She certainly didn’t have a shot at Miss Congeniality, but Tyra Sanchez did win season 2 of Logo’s RuPaul’s Drag Race — an upset that doesn’t surprise her one bit. After publicly accepting her title at last night’s official finale celebration at New York’s Therapy lounge, Miss Sanchez — also known as Orlando native James Ross, who just turned 22 — spoke to us about how she transformed her villainess status into victory.
By Brandon Voss
Advocate.com: Did you get any sleep after last night’s finale viewing party?
Tyra Sanchez: Actually, right after my number I went down, changed, and went right back to the hotel, because I knew today was going to be a busy day. I had a lot of fun at the party, though.
The finale was filmed many months ago. How did you keep your victory a secret for so long?
If I ever felt I needed to talk about it, vent, or scream it out, I’d go in the bathroom, close the door, look in the mirror, and just talk to myself.
Knowing that you had won, what was it like to sit at the finale viewing party with the other finalists and all those people watching you watch yourself?
It felt really good, but it was strange because I could tell that some of the room was rooting more for JuJubee and Raven. I don’t think anyone was expecting me to win.
Are you mad at people who didn’t root for you from start to finish?
No, everyone’s entitled to their own opinion, but it makes me upset when people say that I didn’t deserve to win. I honestly think I deserved to win. I gave you drag. I did everything the judges asked, times 10.
Has anyone said to your face that you didn’t deserve to win?
No one’s said that to my face, but yesterday we all did The Wendy Williams Show, and some people came up and were like, “I love you all, but I’m rooting for you, JuJu.” In my mind, I was just saying, "OK, you just wait till tonight."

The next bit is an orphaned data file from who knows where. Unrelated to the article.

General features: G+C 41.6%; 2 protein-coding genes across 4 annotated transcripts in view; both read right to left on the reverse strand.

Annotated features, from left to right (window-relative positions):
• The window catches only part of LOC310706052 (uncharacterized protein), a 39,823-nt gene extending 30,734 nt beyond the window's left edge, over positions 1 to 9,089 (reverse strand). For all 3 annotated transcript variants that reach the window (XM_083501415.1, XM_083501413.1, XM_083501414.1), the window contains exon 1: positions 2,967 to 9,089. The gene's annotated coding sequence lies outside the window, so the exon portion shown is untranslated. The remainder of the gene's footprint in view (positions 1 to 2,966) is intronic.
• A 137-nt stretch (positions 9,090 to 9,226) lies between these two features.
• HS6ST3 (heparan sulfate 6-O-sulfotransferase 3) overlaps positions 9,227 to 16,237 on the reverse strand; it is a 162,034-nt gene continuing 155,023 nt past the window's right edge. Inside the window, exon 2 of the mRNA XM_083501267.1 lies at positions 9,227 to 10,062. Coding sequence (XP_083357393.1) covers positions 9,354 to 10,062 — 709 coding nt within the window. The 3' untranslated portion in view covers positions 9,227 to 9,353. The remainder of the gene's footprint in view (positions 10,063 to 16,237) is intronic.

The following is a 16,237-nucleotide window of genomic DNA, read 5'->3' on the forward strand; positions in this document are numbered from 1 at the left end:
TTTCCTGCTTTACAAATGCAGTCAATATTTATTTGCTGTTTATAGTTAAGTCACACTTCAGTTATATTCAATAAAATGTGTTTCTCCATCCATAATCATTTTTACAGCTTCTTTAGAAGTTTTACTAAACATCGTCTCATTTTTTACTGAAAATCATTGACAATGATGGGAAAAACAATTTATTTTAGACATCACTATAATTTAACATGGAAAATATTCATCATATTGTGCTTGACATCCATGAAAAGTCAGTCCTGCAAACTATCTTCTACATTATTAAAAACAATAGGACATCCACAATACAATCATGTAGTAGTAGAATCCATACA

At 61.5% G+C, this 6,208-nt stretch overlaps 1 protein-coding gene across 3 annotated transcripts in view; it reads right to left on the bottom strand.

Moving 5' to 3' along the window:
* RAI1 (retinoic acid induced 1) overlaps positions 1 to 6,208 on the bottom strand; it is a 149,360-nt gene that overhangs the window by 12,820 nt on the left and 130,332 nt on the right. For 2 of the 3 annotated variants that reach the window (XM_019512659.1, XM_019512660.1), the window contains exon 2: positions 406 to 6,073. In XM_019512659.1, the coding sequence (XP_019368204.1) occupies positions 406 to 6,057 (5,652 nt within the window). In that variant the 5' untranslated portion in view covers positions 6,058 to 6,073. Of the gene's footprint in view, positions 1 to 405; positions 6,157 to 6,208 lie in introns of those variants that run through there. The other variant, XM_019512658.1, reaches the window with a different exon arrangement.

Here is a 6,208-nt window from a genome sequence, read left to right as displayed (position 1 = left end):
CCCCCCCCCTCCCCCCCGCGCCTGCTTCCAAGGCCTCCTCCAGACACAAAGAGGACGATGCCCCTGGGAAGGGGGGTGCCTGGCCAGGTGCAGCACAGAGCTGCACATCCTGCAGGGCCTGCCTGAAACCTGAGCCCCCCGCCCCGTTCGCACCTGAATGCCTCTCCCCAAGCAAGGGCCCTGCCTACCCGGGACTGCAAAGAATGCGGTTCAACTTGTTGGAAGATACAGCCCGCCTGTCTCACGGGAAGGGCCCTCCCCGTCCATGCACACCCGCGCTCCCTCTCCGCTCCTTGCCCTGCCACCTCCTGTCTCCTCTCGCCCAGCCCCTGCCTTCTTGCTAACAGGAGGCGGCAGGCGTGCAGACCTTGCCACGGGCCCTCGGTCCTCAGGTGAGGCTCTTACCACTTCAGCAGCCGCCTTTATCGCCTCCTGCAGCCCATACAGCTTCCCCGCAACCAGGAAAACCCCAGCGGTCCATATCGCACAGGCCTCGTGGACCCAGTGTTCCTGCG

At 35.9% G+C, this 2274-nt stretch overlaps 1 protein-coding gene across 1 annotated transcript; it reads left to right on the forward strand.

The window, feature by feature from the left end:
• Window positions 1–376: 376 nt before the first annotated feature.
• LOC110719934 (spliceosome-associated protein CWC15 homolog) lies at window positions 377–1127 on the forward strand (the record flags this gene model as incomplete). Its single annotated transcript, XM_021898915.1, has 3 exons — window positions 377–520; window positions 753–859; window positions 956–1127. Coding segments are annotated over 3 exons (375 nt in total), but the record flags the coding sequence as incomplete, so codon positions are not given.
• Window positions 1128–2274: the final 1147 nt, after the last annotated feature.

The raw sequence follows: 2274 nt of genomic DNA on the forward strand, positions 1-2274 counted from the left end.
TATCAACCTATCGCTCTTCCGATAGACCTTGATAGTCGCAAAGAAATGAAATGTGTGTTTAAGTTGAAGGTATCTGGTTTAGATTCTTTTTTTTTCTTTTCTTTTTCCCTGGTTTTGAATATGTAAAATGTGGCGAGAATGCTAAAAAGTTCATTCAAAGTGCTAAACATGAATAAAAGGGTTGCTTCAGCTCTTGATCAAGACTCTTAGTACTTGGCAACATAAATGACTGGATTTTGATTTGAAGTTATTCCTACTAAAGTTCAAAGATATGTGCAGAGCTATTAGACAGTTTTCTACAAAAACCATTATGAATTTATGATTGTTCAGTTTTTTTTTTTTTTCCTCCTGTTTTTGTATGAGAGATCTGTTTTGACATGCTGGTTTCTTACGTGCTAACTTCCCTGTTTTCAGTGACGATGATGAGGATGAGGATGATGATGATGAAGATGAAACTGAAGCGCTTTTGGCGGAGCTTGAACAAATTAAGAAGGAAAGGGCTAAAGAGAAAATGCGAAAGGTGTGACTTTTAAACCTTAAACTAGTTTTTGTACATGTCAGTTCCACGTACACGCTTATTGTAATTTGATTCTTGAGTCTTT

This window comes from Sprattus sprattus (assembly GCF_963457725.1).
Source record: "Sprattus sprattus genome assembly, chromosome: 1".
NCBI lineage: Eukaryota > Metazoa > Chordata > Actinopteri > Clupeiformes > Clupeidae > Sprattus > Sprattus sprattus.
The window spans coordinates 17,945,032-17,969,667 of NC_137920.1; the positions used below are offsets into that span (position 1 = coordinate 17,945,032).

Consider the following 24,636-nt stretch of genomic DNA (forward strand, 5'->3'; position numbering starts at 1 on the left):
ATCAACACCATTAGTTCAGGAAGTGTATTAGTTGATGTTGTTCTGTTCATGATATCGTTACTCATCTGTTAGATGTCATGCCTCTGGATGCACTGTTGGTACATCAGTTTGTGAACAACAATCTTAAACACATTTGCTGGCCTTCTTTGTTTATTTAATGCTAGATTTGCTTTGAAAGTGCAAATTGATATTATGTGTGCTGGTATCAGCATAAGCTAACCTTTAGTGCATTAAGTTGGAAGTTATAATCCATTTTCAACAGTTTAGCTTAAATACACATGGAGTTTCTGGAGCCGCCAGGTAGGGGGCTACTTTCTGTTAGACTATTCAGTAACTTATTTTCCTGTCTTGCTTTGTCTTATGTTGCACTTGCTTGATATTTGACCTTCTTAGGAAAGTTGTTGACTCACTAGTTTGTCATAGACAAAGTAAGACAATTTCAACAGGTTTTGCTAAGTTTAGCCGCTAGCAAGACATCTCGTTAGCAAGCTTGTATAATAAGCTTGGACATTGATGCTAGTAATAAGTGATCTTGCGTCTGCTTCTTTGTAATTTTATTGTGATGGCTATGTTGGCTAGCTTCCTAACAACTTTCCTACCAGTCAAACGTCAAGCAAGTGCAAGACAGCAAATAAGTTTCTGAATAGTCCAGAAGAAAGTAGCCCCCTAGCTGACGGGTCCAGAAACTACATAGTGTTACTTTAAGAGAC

Since Ru often called you “the other Tyra,” I’d love to see you chat with Tyra Banks too — though she might cut you for stealing her name.
I don’t think she’d cut me, but I would love to meet Tyra Banks. I have this crazy idea to be on her show, but when it comes on it’s me, and I say, “This is the new Tyra show.” Then she comes out, and I have on exactly the same outfit, hair, and makeup as she has on. That would be hilarious.
Though you had won several challenges during the season, many people did see you as the dark horse going into the finale, but many also felt that you really proved yourself worthy of the crown in the final challenges. Do you feel like you saved your best for last?
No, I gave my best every time. I stayed consistent, and I didn’t fall under. I remained true to who I was, and I gave more and more every week.
In last night’s reunion special, Ru, talking about your performance in the wedding dress challenge, said, “Bitch, your pussy was on fire.” I’m not exactly sure what that means, but I could tell that it was probably the biggest compliment she could give a drag queen.
Yeah, It felt really good to know that she thought that my idea was really hot and something that she would probably try herself.
You were often portrayed as the villain of the season. Did you ever feel unfairly edited, or do you take full responsibility for your bitchiness?
Everything you saw on the show happened exactly the way it happened at that time. Of course some key points were left out — apologies that were made or when we made up — but everything that happened on the show happened.
Did you worry that being viewed as a difficult by the other girls might affect the judging?
No, I didn’t. It actually worked out in my favor because it showed that the girls were afraid of me and that they were jealous. For them to bring all that to the judges at elimination helped me out a lot. I could be like, OK, I’m going to prove that what you’re saying is not true.
Were you heartbroken that you didn’t win Miss Congeniality too?
No, I was not.
You spoke in the reunion special about how you much you had grown, changed, and matured since the show filmed. How did that personal evolution happen in such a short time?
Well, it’s been almost a year now. I’m still the same person, but my sweet side has been amplified.
During a reading challenge, the girls gave you shade about your grill. Has your shiny new smile boosted your confidence and therefore improved your attitude?